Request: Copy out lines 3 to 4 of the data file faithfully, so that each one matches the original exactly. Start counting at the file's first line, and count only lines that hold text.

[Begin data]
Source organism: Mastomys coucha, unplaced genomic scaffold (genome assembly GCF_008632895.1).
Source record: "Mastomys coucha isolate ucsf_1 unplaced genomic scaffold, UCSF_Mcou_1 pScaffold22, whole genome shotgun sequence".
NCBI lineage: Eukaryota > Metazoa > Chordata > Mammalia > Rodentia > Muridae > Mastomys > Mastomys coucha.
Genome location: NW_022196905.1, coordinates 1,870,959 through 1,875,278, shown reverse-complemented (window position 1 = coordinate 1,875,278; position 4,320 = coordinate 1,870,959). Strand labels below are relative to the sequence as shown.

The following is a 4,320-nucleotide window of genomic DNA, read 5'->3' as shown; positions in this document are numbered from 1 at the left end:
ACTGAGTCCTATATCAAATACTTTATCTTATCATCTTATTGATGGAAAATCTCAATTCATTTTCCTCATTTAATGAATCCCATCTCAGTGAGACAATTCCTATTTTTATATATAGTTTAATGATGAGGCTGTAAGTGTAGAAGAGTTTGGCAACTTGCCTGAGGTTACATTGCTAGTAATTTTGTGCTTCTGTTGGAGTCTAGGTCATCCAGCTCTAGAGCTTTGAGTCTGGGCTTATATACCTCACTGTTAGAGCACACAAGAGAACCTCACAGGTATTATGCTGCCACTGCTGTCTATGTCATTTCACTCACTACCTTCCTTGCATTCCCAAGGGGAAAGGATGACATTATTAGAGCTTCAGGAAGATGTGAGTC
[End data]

NCBI lineage: Eukaryota > Metazoa > Chordata > Mammalia > Rodentia > Muridae > Mastomys > Mastomys coucha.
Genome location: NW_022196905.1, coordinates 1,870,959 through 1,875,278, shown reverse-complemented (window position 1 = coordinate 1,875,278; position 4,320 = coordinate 1,870,959). Strand labels below are relative to the sequence as shown.